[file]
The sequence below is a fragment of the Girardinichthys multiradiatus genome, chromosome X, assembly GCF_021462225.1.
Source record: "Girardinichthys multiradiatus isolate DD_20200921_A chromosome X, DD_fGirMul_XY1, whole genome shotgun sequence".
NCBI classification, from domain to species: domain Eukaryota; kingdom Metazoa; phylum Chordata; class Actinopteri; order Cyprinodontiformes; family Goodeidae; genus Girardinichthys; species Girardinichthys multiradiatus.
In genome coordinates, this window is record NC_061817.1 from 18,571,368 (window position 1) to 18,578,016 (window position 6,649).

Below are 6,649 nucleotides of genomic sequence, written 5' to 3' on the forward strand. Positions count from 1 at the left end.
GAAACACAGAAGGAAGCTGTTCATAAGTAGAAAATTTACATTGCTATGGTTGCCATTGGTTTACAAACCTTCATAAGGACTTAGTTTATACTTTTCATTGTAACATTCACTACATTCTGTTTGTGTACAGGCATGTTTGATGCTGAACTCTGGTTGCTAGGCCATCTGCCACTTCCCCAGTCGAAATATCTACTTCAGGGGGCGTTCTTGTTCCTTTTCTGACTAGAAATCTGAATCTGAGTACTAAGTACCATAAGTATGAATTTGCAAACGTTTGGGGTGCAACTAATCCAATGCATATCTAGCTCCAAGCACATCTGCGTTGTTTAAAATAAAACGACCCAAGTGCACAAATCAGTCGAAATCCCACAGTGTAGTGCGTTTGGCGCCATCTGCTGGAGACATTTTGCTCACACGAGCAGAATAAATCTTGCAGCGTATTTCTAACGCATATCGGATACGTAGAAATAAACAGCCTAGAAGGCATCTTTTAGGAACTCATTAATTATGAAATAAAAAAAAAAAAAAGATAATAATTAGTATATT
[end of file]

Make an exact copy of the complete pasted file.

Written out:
The sequence below is a fragment of the Girardinichthys multiradiatus genome, chromosome X, assembly GCF_021462225.1.
Source record: "Girardinichthys multiradiatus isolate DD_20200921_A chromosome X, DD_fGirMul_XY1, whole genome shotgun sequence".
NCBI classification, from domain to species: domain Eukaryota; kingdom Metazoa; phylum Chordata; class Actinopteri; order Cyprinodontiformes; family Goodeidae; genus Girardinichthys; species Girardinichthys multiradiatus.
In genome coordinates, this window is record NC_061817.1 from 18,571,368 (window position 1) to 18,578,016 (window position 6,649).

Below are 6,649 nucleotides of genomic sequence, written 5' to 3' on the forward strand. Positions count from 1 at the left end.
GAAACACAGAAGGAAGCTGTTCATAAGTAGAAAATTTACATTGCTATGGTTGCCATTGGTTTACAAACCTTCATAAGGACTTAGTTTATACTTTTCATTGTAACATTCACTACATTCTGTTTGTGTACAGGCATGTTTGATGCTGAACTCTGGTTGCTAGGCCATCTGCCACTTCCCCAGTCGAAATATCTACTTCAGGGGGCGTTCTTGTTCCTTTTCTGACTAGAAATCTGAATCTGAGTACTAAGTACCATAAGTATGAATTTGCAAACGTTTGGGGTGCAACTAATCCAATGCATATCTAGCTCCAAGCACATCTGCGTTGTTTAAAATAAAACGACCCAAGTGCACAAATCAGTCGAAATCCCACAGTGTAGTGCGTTTGGCGCCATCTGCTGGAGACATTTTGCTCACACGAGCAGAATAAATCTTGCAGCGTATTTCTAACGCATATCGGATACGTAGAAATAAACAGCCTAGAAGGCATCTTTTAGGAACTCATTAATTATGAAATAAAAAAAAAAAAAAGATAATAATTAGTATATT